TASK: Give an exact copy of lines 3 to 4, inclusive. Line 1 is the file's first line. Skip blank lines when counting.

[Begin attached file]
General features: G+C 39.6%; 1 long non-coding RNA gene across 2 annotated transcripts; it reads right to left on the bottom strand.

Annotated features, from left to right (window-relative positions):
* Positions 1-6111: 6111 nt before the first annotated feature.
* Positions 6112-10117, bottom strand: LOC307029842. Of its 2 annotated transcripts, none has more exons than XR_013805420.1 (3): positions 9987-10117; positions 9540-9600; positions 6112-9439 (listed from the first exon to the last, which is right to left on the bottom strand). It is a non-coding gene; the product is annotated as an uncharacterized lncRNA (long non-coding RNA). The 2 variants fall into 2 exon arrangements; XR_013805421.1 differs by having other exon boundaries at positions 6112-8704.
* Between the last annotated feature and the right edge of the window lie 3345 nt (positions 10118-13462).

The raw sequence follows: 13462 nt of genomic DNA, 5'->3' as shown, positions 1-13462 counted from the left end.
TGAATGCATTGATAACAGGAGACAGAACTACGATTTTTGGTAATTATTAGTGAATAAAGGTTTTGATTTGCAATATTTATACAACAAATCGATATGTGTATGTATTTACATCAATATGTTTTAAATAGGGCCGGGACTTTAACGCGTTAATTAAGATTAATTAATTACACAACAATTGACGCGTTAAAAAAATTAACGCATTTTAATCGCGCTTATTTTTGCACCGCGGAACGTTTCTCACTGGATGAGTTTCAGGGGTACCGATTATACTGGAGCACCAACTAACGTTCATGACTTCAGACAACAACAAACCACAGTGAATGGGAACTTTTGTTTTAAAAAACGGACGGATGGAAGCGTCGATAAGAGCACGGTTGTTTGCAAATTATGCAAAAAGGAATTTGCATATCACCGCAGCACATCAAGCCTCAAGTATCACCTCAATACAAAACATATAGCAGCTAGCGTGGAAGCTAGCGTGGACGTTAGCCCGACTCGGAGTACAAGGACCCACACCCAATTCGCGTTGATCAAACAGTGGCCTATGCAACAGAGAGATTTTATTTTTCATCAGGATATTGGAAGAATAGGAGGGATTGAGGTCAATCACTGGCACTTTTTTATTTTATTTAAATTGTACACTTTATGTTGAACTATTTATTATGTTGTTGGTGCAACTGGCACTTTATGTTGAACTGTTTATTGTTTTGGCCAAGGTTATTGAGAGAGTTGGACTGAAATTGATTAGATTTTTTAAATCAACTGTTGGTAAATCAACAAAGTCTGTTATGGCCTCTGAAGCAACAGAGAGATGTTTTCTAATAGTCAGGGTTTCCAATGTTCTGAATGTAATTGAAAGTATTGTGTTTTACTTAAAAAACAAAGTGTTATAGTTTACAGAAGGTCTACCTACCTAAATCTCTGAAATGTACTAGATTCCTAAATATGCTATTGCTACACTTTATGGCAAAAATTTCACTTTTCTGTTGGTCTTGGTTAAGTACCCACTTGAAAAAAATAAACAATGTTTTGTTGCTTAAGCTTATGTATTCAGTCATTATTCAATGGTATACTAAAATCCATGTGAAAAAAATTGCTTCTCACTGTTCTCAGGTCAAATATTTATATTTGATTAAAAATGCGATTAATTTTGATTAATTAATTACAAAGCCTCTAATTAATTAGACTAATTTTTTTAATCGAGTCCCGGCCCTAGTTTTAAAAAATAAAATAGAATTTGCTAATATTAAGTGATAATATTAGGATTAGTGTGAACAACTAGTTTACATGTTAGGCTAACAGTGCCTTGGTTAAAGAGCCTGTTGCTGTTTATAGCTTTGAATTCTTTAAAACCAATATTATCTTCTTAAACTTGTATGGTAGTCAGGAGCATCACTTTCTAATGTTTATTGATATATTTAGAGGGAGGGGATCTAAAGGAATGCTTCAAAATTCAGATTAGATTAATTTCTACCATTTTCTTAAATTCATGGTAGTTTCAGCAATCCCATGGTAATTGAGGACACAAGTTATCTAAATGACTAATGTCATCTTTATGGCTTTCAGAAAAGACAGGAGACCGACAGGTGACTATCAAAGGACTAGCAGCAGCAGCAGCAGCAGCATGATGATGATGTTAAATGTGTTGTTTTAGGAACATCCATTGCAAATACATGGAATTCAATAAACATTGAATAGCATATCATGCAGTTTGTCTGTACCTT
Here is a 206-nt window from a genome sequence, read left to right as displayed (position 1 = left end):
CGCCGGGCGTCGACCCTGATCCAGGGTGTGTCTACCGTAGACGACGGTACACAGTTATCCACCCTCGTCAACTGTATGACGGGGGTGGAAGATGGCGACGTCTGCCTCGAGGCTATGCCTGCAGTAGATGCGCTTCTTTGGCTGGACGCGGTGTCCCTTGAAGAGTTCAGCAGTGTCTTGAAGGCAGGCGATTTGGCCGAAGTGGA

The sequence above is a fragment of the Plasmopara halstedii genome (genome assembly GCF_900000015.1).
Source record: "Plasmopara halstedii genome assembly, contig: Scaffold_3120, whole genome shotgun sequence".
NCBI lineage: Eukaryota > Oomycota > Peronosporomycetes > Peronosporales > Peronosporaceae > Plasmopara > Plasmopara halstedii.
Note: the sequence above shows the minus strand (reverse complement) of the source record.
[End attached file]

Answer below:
* Positions 1-6111: 6111 nt before the first annotated feature.
* Positions 6112-10117, bottom strand: LOC307029842. Of its 2 annotated transcripts, none has more exons than XR_013805420.1 (3): positions 9987-10117; positions 9540-9600; positions 6112-9439 (listed from the first exon to the last, which is right to left on the bottom strand). It is a non-coding gene; the product is annotated as an uncharacterized lncRNA (long non-coding RNA). The 2 variants fall into 2 exon arrangements; XR_013805421.1 differs by having other exon boundaries at positions 6112-8704.